So, our story begins with the words, Now the tax collectors and sinners were all gathering around to hear Jesus. But the Pharisees and the teachers of the law muttered, this man welcomes sinners and eats with them. Then Jesus told them this parable. . .”

What do these verses tell us about God’s heart? Jesus is telling His audience of outcasts, “God welcomes you.” You are important to Me. Not as a project or a charity case. As a friend. This man welcomes sinners and eats with them.

A doctor from Switzerland became famous for his books on patient care. He believed that physical, emotional and spiritual health were interconnected, and he focused on addressing the whole patient in his medical practice. His methods were so effective that doctors came from all over the world to learn from him.

He once wrote, it’s a little embarrassing for students to come over and study my ‘techniques.’ They always go away disappointed because all I do is accept people.

There’s healing in acceptance. Jesus’ interactions with others were remarkably open. He noticed people that others overlooked. He touched people who were judged untouchable. He had no walls of acceptability around Him. And this openness caused the local religious leaders to view Him with suspicion and contempt. Even today, we struggle to just accept and love people as they are. Even today, that kind of love is radical.

Find somebody nobody else loves and love them. That’s how Jesus lived His life. He found the people nobody else loved, the people who had been told that God couldn’t love them, and He loved them. He made them the center of His attention. He made them the good guys in His stories. That’s the whole reason He was telling this story.

You don’t have to clean up. You just get connected to God. Anybody is welcome here. Anybody. Just get connected to God. That was the point of every one of Jesus’ stories. That was the point of His life. That’s what led Him to the cross, just to connect us with God. What does this story tell us about God? First and foremost, it tells us that we are welcomed. Welcome back to Bethel is something everyone can do.

Jesus is also telling His audience of outcasts that “God is waiting for you.” Jesus continues with His story: The son in this story is starving and desperate. So, he decides to head home and beg for mercy. He knew in his heart that he had destroyed any chance of rejoining his family. He’d destroyed any chance for forgiveness. But he thought to himself, I’ll confess my sin to my father, and I’ll ask him to take me on as a hired servant. If you have ever thought you have gone so far away from God’s ideals that you are no longer worthy to be called God’s child, then you understand the younger son’s decision.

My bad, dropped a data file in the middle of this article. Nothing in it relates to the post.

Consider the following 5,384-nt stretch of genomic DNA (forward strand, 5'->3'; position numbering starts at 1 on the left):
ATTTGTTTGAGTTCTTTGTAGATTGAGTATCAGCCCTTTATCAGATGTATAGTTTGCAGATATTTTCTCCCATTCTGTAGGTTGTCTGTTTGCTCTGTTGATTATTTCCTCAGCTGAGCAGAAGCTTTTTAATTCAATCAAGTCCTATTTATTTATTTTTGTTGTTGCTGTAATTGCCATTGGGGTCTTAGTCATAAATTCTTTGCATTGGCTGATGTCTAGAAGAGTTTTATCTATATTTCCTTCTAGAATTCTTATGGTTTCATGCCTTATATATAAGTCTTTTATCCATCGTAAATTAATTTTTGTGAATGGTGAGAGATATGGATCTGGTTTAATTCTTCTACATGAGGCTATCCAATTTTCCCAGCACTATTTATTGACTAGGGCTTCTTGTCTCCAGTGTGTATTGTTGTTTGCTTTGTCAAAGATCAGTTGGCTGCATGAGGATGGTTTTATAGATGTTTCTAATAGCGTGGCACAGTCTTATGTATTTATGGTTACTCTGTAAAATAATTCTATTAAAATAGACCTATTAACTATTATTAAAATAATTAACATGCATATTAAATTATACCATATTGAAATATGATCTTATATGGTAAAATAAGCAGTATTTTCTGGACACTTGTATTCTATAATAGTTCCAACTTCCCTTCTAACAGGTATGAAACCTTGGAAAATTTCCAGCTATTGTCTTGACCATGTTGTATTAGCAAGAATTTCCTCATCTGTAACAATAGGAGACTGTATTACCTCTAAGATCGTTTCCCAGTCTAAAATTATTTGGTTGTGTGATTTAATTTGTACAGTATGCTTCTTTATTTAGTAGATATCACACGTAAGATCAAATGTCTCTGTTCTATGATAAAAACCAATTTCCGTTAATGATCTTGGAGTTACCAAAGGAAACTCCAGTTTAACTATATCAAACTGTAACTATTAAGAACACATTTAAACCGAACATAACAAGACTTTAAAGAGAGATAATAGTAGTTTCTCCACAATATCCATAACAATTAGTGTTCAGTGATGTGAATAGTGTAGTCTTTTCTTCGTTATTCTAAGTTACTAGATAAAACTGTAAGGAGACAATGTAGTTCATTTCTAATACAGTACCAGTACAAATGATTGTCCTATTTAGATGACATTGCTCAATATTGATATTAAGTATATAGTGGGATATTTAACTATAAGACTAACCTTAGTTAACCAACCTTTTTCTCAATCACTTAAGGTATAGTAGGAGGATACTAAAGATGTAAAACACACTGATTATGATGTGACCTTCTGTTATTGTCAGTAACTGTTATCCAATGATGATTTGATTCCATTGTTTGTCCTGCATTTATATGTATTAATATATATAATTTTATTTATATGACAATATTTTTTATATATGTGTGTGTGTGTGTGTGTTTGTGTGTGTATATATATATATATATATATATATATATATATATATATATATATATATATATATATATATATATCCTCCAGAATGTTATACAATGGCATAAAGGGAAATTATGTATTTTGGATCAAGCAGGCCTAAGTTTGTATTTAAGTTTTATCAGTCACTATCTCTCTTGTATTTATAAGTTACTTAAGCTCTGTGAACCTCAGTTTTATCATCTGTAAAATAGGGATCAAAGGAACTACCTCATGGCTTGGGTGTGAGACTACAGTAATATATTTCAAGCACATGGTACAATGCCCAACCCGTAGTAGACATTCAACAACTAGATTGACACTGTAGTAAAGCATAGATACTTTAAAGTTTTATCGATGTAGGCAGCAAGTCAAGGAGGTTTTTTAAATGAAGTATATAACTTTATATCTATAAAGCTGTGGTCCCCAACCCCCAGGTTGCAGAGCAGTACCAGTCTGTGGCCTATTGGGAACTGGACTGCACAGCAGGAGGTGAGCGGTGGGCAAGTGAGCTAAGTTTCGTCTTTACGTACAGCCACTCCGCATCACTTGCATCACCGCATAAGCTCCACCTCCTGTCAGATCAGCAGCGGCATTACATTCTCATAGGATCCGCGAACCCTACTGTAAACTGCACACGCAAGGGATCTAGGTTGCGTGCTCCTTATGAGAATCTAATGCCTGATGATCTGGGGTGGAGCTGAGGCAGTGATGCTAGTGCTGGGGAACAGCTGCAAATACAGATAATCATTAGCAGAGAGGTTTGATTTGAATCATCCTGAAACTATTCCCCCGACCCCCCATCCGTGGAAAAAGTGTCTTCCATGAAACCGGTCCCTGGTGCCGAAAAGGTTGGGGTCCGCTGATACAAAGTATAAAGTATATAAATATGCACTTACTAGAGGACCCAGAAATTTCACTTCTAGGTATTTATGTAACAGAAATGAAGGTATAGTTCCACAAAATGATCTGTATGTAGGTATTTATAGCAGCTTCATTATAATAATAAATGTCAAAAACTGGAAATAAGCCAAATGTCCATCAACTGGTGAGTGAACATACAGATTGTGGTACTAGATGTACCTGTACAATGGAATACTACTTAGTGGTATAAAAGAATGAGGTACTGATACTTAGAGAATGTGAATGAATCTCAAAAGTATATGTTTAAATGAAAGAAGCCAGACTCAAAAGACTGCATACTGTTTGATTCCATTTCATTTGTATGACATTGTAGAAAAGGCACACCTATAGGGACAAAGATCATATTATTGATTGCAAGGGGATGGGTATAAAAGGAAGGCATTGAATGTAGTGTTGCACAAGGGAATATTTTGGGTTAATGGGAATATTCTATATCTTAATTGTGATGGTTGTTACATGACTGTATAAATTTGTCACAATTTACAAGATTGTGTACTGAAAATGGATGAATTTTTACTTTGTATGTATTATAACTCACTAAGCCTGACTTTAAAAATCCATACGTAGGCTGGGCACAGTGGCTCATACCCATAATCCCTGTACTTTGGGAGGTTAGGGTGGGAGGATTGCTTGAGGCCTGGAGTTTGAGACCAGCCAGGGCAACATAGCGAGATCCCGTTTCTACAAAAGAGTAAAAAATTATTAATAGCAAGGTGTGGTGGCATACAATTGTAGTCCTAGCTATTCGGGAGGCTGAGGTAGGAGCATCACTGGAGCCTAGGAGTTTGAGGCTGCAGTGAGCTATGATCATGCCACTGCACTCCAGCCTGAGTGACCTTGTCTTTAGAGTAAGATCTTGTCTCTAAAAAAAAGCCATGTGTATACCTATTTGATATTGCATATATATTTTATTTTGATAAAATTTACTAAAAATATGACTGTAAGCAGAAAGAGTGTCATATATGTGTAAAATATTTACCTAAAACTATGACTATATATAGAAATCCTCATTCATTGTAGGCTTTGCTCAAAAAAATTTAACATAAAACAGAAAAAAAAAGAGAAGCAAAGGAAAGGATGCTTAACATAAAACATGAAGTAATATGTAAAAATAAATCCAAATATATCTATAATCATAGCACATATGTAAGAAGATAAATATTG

Then Jesus says, “But while he was still a long way off, his father saw him and was filled with compassion for him; he ran to his son, threw his arms around him and kissed him.”

But while he was still a long way off, his father saw him and was filled with compassion for him. The father who had been rejected. The father who had been shamed by his son’s actions. That father was standing at the window waiting for his son to come home. That’s how he saw him when he was still a long way off. And the father didn’t wait for his son to make the long journey to his doorstep. He didn’t wait for his son to repent or apologize. He didn’t wait to see the red, swollen, tear-filled eyes or the young face now hardened and haggard from hunger and shame. While the son was still a long way off, the father ran to him, threw his arms around him, and kissed him.

God is waiting to welcome you home. God is waiting to restore you. No matter how far away you may have gone from God’s character and God’s will, God is saying through Jesus, Let’s pick up the pieces and see what we can make out of what is left. Come back to God’s house

And this isn’t just a moment of restoration, it’s a moment of celebration! Jesus’ story ends with these words: The son said to him, Father, I have sinned against heaven and against you. I am no longer worthy to be called your son. But the father said to his servants, ‘Quick! Bring the best robe and put it on him. Put a ring on his finger and sandals on his feet. Bring the fattened calf and kill it. Let’s have a feast and celebrate. For this son of mine was dead and is alive again; he was lost and is found.’ So, they began to celebrate.”

We may be able to relate this story to a story of a teenage girl who rebelled against her family and became increasingly estranged from them. One night, the daughter was arrested for drunk driving, and the mother had to pick her up from the local jail. That was one long, silent car ride home. The daughter could only imagine all the angry words her mother must be holding inside as they drove home.

The next day, the mother presented her daughter with a small, gift-wrapped box. Inside was a rock. The daughter rolled her eyes. Cute, Mom, Said the daughter, What’s it for? Read the card, her mother said. Inside was a card that read, this rock is more than 200,000,000 years old. That’s how long it will take before I give up on you.

God is never giving up on you. You are accepted. You are loved. You are welcomed and you are waited for. That was the message of Jesus’ life and the motivation for His death, to show us that God would give everything He has to save us and restore us and bring us home again. Can you trust your life to a God like that? I pray that today is the day that you commit your life to God and come home to the God who is running to meet you with open arms.